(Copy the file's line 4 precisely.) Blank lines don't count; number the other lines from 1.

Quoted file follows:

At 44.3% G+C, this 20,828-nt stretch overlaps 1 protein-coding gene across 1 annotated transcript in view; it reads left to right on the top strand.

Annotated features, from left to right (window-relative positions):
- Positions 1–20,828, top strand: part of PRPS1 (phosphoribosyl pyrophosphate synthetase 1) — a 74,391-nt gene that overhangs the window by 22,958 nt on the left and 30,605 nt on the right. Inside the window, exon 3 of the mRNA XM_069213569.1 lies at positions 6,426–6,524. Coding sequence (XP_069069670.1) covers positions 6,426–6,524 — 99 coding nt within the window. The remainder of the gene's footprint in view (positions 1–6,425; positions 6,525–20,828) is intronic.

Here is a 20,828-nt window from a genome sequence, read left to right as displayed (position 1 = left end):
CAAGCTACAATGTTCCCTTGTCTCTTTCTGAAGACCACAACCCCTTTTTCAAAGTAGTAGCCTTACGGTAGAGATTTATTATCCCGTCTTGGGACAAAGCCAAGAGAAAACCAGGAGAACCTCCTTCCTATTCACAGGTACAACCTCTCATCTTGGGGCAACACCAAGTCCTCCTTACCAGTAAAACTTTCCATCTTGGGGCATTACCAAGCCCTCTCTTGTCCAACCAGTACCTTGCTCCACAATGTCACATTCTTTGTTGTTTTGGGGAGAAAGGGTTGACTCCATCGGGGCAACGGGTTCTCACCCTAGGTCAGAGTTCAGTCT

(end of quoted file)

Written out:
Here is a 20,828-nt window from a genome sequence, read left to right as displayed (position 1 = left end):